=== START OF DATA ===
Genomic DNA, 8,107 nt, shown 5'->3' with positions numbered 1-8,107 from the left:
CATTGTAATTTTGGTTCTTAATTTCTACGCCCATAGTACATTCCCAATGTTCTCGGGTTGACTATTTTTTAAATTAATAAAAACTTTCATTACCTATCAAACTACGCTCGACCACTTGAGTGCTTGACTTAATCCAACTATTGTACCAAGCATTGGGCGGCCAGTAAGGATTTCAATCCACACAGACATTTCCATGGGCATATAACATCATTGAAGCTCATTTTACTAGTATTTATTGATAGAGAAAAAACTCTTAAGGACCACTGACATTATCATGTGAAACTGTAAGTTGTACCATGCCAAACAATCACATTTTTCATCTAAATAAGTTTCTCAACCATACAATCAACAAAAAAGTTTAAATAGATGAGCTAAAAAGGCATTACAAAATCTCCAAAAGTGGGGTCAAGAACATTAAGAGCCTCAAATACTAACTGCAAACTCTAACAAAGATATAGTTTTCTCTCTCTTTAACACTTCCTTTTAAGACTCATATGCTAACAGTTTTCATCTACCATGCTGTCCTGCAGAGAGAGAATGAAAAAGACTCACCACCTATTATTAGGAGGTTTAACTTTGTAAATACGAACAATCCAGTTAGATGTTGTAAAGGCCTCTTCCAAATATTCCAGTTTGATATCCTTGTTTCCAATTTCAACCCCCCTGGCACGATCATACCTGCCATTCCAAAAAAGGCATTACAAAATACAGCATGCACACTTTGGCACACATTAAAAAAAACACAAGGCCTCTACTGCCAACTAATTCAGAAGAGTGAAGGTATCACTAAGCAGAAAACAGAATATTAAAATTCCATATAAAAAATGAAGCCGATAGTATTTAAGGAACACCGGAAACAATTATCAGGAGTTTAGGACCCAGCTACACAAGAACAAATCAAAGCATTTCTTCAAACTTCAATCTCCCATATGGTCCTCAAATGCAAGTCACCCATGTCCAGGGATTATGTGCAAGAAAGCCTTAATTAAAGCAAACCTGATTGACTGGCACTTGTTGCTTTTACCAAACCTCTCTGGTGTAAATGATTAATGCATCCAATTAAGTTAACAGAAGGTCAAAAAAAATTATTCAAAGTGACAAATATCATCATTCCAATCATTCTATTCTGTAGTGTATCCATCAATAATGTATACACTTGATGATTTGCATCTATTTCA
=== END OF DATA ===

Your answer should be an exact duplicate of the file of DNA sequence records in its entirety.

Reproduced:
Genomic DNA, 8,107 nt, shown 5'->3' with positions numbered 1-8,107 from the left:
CATTGTAATTTTGGTTCTTAATTTCTACGCCCATAGTACATTCCCAATGTTCTCGGGTTGACTATTTTTTAAATTAATAAAAACTTTCATTACCTATCAAACTACGCTCGACCACTTGAGTGCTTGACTTAATCCAACTATTGTACCAAGCATTGGGCGGCCAGTAAGGATTTCAATCCACACAGACATTTCCATGGGCATATAACATCATTGAAGCTCATTTTACTAGTATTTATTGATAGAGAAAAAACTCTTAAGGACCACTGACATTATCATGTGAAACTGTAAGTTGTACCATGCCAAACAATCACATTTTTCATCTAAATAAGTTTCTCAACCATACAATCAACAAAAAAGTTTAAATAGATGAGCTAAAAAGGCATTACAAAATCTCCAAAAGTGGGGTCAAGAACATTAAGAGCCTCAAATACTAACTGCAAACTCTAACAAAGATATAGTTTTCTCTCTCTTTAACACTTCCTTTTAAGACTCATATGCTAACAGTTTTCATCTACCATGCTGTCCTGCAGAGAGAGAATGAAAAAGACTCACCACCTATTATTAGGAGGTTTAACTTTGTAAATACGAACAATCCAGTTAGATGTTGTAAAGGCCTCTTCCAAATATTCCAGTTTGATATCCTTGTTTCCAATTTCAACCCCCCTGGCACGATCATACCTGCCATTCCAAAAAAGGCATTACAAAATACAGCATGCACACTTTGGCACACATTAAAAAAAACACAAGGCCTCTACTGCCAACTAATTCAGAAGAGTGAAGGTATCACTAAGCAGAAAACAGAATATTAAAATTCCATATAAAAAATGAAGCCGATAGTATTTAAGGAACACCGGAAACAATTATCAGGAGTTTAGGACCCAGCTACACAAGAACAAATCAAAGCATTTCTTCAAACTTCAATCTCCCATATGGTCCTCAAATGCAAGTCACCCATGTCCAGGGATTATGTGCAAGAAAGCCTTAATTAAAGCAAACCTGATTGACTGGCACTTGTTGCTTTTACCAAACCTCTCTGGTGTAAATGATTAATGCATCCAATTAAGTTAACAGAAGGTCAAAAAAAATTATTCAAAGTGACAAATATCATCATTCCAATCATTCTATTCTGTAGTGTATCCATCAATAATGTATACACTTGATGATTTGCATCTATTTCA